"Blackwood's was conceived as a rival to the Whig-supporting Edinburgh Review. Compared to the rather staid tone of The Quarterly Review, the other main Tory work, Maga was ferocious and combative. This is due primarily to the work of its principal writer John Wilson, who wrote under the pseudonym of Christopher North. Never trusted with the editorship, he nevertheless wrote much of the magazine along with the other major contributors John Gibson Lockhart and William Maginn. Their mixture of satire, reviews and criticism both barbed and insightful was extremely popular and the magazine quickly gained a large audience.
For all its conservative credentials the magazine published the works of radicals of British romanticism such as Percy Bysshe Shelley and Samuel Taylor Coleridge. Through Wilson the magazine was a keen supporter of William Wordsworth, parodied the Byronmania common in Europe and angered John Keats, Leigh Hunt and William Hazlitt by referring to their works as the "Cockney School of Poetry"." (Wikipedia)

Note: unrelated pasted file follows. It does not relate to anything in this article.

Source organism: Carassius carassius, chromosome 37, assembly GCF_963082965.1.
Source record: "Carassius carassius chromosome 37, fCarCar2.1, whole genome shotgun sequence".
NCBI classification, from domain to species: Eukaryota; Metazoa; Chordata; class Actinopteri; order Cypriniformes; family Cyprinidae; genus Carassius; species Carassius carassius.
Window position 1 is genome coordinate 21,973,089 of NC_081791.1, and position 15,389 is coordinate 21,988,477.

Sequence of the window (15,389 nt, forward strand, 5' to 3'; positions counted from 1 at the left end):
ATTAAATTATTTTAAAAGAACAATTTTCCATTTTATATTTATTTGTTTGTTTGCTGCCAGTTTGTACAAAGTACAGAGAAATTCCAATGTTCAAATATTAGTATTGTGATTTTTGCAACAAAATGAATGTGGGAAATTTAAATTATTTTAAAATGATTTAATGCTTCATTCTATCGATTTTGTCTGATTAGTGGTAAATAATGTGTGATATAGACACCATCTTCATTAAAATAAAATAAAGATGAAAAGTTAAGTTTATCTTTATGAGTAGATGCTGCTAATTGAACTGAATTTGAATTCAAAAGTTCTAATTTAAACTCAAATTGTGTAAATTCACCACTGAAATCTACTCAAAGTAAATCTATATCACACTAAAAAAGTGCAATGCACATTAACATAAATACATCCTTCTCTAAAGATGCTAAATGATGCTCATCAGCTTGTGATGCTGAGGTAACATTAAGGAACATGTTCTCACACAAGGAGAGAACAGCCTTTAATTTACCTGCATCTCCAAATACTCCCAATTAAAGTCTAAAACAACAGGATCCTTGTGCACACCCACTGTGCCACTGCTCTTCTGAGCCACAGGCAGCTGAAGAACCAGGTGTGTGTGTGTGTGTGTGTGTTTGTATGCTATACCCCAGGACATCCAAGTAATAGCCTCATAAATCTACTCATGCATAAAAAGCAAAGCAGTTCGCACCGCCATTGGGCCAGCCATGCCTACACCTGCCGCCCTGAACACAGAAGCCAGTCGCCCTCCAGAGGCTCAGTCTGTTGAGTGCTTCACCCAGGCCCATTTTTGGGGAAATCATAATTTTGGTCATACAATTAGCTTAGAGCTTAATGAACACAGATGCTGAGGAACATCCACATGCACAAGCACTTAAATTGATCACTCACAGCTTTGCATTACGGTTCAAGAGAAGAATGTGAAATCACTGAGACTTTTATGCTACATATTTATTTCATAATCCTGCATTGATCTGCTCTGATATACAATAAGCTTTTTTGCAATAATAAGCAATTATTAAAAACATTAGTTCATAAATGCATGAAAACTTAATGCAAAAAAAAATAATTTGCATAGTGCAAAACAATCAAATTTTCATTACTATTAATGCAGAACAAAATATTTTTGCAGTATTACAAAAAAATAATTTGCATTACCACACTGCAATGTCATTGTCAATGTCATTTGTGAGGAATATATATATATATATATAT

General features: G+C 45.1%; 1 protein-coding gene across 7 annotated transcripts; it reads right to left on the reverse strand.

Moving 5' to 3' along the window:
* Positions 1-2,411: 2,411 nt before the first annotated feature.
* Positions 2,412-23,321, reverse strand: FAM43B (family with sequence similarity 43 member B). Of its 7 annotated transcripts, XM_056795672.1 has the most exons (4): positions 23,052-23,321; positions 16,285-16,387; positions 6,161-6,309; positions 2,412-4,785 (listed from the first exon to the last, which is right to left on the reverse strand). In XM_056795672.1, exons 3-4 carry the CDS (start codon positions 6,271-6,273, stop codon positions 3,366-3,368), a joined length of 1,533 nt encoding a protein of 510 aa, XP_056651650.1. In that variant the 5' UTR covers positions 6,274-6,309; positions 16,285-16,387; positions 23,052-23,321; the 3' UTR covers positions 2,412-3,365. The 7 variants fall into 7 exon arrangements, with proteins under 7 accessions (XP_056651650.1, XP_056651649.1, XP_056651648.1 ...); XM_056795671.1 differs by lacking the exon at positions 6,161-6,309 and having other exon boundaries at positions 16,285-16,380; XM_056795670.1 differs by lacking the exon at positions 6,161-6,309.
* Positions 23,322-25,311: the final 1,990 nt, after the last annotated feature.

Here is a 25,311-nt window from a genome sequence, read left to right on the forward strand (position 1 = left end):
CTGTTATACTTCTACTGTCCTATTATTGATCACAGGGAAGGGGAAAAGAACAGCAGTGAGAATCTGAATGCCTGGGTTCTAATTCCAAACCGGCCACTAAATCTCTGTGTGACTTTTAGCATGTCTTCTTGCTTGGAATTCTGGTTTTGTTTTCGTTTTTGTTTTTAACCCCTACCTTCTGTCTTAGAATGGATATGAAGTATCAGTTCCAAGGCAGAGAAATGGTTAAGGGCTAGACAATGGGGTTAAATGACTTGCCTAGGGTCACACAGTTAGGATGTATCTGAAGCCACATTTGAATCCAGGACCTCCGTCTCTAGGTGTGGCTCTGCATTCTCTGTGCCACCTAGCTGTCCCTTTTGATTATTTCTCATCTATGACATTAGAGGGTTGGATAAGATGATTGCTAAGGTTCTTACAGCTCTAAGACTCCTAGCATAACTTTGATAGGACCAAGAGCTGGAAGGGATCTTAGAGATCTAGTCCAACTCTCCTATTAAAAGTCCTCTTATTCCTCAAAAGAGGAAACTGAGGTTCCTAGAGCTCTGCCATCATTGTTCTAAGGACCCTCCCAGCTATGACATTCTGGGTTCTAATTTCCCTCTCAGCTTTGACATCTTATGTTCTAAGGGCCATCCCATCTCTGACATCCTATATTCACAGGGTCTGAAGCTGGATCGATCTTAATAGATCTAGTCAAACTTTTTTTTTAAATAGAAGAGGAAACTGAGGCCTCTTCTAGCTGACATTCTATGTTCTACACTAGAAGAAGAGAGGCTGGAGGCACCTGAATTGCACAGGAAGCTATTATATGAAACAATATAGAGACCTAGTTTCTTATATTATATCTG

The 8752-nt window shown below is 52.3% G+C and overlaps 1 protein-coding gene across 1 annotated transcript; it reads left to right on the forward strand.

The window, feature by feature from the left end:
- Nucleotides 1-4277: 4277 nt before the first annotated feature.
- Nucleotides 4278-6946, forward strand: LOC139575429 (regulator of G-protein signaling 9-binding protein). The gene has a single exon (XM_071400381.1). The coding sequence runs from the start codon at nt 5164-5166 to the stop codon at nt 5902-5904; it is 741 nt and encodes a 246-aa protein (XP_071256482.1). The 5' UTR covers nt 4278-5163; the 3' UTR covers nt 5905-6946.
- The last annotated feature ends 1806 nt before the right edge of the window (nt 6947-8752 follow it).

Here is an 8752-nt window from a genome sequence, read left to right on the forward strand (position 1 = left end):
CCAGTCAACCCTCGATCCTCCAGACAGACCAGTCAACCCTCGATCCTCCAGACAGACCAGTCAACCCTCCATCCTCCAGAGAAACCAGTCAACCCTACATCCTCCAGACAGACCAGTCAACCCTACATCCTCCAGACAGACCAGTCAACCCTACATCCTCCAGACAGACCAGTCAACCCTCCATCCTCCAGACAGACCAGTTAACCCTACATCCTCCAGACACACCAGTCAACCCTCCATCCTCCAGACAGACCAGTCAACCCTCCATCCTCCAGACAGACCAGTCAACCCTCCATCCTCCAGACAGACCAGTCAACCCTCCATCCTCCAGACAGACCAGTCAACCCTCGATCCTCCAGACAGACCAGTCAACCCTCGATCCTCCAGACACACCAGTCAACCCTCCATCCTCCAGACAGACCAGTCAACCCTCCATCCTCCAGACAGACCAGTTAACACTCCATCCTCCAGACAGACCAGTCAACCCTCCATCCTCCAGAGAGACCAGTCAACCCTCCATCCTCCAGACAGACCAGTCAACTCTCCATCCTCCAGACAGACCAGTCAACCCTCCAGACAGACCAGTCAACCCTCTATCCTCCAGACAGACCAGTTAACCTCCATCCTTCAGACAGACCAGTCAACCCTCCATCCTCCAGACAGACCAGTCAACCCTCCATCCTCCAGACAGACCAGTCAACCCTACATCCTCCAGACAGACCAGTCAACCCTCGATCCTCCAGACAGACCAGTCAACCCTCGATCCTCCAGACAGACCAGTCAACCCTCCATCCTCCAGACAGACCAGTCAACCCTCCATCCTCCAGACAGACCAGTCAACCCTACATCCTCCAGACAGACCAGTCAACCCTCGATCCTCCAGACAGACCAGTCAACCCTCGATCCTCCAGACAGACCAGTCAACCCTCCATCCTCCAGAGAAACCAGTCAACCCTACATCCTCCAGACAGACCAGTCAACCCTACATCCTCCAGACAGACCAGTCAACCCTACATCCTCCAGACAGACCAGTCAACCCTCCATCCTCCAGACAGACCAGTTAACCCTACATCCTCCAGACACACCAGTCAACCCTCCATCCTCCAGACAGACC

James Hogg played "a significant part in the founding of Blackwood's Edinburgh Magazine in 1817. The new magazine's fortunes were secured by the publication of the notorious ‘Chaldee manuscript’ in the number for October 1817. This satirical article was drafted by Hogg and revised and expanded by John Wilson and John Gibson Lockhart. Hogg already had contacts with tory circles through his friendship with Scott, and from 1817 onwards the tory group of writers associated with Blackwood's were to play an important part in his life. Hogg's dealings with the tory wits were never comfortable or easy (although he shared their interest in the traditions and customs of the old Scottish peasantry). Nevertheless Blackwood's was liberal in its payment of authors, and Hogg's frequent contributions to its pages provided him with a useful source of income." (ODNB)
"Important contributors included: George Eliot, Joseph Conrad, John Buchan, George Tomkyns Chesney, Samuel Taylor Coleridge, James Hogg, Charles Neaves, Thomas de Quincey, Elizabeth Clementine Stedman, William Mudford, Margaret Oliphant, Hugh Clifford and Frank Swettenham." (Wikipedia)
Blackwood's was the successor of the short-lived Edinburgh Monthly Magazine.